A turf-toe injury of the great toe is a diagnosis that may represent many anatomic problems. The standard great toe strain, a first- or second-degree turf-toe, often can be treated by using rigid plate inserts in the shoe and taping the great toe. If there is a complete rupture or third-degree turf-toe type injury, there may be complete separation of the sesamoids from the proximal phalanx with rupture of the sesamoidal phalangeal ligament(s); or there may be a complete rupture of the adductor or abductor tendon from the base of the proximal phalanx of the great toe with or without collateral ligament injury, causing marked laxity of the first metatarsal phalangeal joint. There can be diastasis of a bipartite sesamoid or disruption of the flexor hallucal brevis tendons from the sesamoids. In these cases, performing bilateral anterior draw maneuver and checking flexor hallucis longus (FHL) and flexor hallucis brevis (FHB) function may reveal the deficit. Further testing with a varus or valgus stress also is helpful, as well. X-rays and MRIs can show irregular position of the sesamoids with ligament and/or tendon rupture. These instabilities can result in problems cutting, pivoting, running, and jumping. Long term, if unaddressed, the joint subjected to nonphysiologic shear stresses will suffer degenerative changes. If recognized early, the condition can be repaired and the cycle of deterioration halted. Although the rehabilitation period is 6 to 9 months, return to top performance is possible ( Fig. 1-15 ).

 
 

Figure 1-15  Sagittal magnetic resonance imaging (MRI) demonstrates the rupture of the plantar plate (solid arrow shows retracted sesamoid; open arrow points to intact flexor hallucis longus [FHL] tendon, which is directly plantar to the rupture of the sesamoid phalangeal ligament).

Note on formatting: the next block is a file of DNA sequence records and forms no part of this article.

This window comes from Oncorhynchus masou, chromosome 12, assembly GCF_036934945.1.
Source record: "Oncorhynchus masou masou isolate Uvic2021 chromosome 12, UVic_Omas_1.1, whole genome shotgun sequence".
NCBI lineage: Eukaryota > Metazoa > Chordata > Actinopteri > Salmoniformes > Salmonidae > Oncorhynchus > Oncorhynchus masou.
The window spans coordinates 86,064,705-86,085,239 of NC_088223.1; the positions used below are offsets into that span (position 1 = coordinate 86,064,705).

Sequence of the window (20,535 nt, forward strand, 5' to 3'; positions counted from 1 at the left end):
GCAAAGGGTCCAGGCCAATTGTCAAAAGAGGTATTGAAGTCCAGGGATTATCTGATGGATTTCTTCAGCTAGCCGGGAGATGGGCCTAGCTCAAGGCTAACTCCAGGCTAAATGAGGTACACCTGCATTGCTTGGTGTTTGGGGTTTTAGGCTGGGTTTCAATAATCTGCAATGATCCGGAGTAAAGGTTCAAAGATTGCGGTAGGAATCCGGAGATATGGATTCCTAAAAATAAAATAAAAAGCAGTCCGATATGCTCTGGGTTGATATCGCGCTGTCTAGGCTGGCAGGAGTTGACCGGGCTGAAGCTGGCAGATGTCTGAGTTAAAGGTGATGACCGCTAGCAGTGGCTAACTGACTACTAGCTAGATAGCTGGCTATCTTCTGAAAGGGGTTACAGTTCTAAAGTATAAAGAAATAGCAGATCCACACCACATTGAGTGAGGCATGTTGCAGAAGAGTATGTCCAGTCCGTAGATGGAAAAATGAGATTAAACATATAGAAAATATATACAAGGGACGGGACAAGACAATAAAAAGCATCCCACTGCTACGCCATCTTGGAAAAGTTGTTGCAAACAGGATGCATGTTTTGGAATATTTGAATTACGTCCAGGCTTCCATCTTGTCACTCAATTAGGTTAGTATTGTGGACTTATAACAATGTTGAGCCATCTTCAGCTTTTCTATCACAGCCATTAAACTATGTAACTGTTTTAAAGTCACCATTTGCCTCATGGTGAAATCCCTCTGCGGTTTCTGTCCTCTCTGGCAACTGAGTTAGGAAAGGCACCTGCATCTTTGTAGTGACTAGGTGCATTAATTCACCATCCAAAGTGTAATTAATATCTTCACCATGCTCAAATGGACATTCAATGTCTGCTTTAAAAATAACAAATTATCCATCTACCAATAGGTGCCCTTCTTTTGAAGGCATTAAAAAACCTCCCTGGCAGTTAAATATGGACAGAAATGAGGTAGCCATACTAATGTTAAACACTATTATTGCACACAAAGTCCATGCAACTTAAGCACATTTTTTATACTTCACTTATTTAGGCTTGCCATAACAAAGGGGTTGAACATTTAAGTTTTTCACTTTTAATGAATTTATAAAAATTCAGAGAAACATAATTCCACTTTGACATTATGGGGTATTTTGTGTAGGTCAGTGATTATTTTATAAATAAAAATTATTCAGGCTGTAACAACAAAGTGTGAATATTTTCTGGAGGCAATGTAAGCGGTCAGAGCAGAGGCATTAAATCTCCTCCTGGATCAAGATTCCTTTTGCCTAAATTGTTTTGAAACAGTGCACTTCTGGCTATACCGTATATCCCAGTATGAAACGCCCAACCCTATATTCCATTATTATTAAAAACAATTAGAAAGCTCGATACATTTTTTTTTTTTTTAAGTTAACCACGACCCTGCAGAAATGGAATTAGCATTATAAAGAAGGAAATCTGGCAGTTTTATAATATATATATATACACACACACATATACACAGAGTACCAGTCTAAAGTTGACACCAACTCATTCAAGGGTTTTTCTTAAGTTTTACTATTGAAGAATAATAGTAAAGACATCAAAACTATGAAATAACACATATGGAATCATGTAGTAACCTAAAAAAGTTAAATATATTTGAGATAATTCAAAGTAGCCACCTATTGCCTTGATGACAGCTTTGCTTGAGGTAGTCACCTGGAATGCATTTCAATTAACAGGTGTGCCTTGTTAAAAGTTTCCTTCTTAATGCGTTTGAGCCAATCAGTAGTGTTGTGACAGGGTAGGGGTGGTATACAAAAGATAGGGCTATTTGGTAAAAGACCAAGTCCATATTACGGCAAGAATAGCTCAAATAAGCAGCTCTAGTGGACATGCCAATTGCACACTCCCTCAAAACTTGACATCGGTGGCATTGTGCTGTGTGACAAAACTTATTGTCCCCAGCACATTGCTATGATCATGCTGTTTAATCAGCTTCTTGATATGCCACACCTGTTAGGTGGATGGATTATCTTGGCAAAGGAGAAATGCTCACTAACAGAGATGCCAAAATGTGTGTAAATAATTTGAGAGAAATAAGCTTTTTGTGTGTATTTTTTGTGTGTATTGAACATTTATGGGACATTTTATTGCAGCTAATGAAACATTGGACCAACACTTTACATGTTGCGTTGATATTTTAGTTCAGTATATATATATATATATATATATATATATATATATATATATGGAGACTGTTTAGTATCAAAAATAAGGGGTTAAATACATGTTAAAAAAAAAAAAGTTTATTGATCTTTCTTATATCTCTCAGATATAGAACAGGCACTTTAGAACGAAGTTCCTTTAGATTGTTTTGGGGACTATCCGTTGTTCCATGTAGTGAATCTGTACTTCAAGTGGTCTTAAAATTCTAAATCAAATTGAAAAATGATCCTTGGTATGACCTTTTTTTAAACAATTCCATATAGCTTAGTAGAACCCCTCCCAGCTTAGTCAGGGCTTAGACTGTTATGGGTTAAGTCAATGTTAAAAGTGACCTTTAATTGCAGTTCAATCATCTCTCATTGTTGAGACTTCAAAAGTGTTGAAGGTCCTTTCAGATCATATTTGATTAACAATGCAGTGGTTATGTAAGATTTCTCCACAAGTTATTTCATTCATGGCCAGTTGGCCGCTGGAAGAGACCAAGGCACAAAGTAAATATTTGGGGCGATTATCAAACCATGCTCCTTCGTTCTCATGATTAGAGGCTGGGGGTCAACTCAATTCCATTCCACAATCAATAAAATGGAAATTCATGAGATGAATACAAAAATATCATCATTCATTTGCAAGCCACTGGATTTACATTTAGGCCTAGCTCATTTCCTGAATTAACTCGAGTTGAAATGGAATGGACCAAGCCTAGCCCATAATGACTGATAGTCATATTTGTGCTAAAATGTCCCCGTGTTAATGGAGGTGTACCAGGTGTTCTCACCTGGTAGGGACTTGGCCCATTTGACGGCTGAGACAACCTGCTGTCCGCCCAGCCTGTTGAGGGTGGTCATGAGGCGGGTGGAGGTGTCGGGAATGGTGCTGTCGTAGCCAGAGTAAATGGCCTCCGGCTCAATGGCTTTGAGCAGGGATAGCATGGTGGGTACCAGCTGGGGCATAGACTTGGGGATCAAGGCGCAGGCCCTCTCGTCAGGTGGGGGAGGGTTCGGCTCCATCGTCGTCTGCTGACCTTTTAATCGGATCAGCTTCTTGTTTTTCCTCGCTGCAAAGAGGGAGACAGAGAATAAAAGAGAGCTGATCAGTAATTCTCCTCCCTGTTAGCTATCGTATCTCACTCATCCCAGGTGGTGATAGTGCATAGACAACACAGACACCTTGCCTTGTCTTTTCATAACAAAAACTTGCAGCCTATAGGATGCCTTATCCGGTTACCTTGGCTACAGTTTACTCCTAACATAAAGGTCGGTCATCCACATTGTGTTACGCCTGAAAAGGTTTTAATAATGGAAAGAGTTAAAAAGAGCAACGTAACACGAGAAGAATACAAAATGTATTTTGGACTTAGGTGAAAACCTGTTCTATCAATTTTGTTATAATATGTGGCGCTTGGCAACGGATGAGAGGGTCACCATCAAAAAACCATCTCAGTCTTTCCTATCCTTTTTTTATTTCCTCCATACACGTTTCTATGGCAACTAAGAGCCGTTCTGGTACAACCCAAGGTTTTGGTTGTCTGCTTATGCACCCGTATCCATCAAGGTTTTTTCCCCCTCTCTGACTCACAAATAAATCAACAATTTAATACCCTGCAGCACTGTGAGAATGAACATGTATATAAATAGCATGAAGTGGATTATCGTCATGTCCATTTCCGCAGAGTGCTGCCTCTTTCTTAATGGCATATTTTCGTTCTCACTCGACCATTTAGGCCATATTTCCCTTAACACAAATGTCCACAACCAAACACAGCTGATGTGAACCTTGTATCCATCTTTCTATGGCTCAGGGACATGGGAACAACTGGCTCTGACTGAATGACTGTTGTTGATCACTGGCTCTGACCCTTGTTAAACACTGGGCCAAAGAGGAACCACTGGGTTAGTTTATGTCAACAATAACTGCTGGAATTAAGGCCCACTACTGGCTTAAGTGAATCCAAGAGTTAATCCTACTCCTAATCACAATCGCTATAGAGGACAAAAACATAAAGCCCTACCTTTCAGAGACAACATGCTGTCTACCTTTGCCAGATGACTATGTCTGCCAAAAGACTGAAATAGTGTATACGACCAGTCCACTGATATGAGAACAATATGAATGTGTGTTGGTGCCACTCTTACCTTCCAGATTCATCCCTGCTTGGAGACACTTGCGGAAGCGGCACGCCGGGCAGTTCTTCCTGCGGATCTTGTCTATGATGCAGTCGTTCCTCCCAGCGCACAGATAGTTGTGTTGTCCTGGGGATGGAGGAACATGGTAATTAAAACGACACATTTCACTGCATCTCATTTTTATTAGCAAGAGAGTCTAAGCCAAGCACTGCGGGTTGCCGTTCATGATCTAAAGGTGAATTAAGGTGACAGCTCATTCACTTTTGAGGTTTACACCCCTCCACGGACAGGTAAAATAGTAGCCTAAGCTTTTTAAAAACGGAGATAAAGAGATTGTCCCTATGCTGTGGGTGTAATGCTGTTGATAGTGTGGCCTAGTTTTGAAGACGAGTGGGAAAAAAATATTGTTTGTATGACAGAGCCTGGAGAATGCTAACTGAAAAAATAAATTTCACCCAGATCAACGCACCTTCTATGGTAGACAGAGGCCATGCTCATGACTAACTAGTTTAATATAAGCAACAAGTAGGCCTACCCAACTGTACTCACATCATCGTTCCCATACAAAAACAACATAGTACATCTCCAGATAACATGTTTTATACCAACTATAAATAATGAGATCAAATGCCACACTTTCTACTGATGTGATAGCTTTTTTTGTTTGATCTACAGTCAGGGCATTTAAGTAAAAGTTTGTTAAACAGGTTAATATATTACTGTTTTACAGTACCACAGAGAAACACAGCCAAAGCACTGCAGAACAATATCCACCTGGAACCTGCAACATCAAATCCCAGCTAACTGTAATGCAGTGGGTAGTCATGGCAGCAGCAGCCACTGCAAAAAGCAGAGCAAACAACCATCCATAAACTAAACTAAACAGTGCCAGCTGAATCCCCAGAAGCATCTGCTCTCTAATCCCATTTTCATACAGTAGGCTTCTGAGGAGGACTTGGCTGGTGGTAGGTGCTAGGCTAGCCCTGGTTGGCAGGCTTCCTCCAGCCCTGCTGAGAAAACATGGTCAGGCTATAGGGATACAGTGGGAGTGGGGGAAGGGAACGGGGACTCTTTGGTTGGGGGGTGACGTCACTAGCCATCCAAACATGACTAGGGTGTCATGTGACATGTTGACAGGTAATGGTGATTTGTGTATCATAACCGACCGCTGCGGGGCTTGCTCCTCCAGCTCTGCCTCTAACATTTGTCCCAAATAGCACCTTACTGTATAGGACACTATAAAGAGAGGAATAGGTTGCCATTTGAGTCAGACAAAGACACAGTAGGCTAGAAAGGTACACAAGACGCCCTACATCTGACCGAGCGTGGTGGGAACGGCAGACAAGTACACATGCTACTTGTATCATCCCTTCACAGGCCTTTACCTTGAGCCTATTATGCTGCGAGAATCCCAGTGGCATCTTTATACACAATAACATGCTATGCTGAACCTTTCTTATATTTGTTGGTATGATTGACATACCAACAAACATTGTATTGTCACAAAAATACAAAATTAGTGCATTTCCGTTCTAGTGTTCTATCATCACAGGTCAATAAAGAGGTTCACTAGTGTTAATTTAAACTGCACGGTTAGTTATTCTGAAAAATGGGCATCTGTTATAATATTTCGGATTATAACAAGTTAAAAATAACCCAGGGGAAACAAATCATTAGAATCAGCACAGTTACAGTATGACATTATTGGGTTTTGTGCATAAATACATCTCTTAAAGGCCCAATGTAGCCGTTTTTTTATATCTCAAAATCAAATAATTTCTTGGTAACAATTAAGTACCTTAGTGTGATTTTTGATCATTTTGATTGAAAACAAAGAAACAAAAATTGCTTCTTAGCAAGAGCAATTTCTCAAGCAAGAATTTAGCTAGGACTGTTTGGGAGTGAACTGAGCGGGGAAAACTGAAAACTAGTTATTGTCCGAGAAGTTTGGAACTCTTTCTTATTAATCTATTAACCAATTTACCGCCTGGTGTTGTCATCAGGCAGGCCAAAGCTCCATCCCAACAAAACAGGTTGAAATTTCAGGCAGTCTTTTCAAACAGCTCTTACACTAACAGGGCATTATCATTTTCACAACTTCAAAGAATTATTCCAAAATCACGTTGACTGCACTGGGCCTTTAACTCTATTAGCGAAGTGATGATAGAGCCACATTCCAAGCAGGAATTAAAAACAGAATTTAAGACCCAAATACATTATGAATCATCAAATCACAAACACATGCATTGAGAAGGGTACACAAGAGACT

The plantar plate injury in the lesser MTP joints also can be a “small” problem with grave consequences if the joint subluxates or, even worse, dislocates. This is particularly true when there is a long second metatarsal. Again, early recognition with the anterior draw test and varus/valgus stresses is paramount. Although further subluxation of the second metatarsophalangeal joint may be prevented by initially treating a plantar plate strain of the metatarsal phalangeal joint (including plantarflexion stretching of the extensor tendon by use of a metatarsal pad and toe taping), surgical repair may be warranted. Once the plantar plate stretches out significantly, either acutely or chronically, surgery must be considered ( Fig. 1-16 ). In this case, a second MTP dislocation and hallux valgus were treated with a Chevron-Akin osteotomy and open reduction of the dislocation. The second MTP joint was stabilized with a 0.62 pin, which was left in place for 3 weeks. In the patient with a long second metatarsal and unstable MTP joint, we do an oblique osteotomy to shorten the metatarsal ( Fig. 1-17 ).



 

Figure 1-16  In this case, a second metatarsophalangeal (MTP) dislocation and hallux valgus was treated by open reduction and pinning of the second in conjunction with a Chevron-Akin osteotomy. The joint was stabilized with a 0.62 pin across the MTP joint that was left in place for 3 weeks.

 

 



 

Figure 1-17  (A and B) This ultra-marathon runner had been treated conservatively for a progressively more symptomatic second hammertoe, second metatarsophalangeal (MTP) subluxation, and hallux valgus. (C) Return to running was 10 weeks with this distal chevron osteotomy coupled with a distal second metatarsal oblique osteotomy and proximal interphalangel fusion.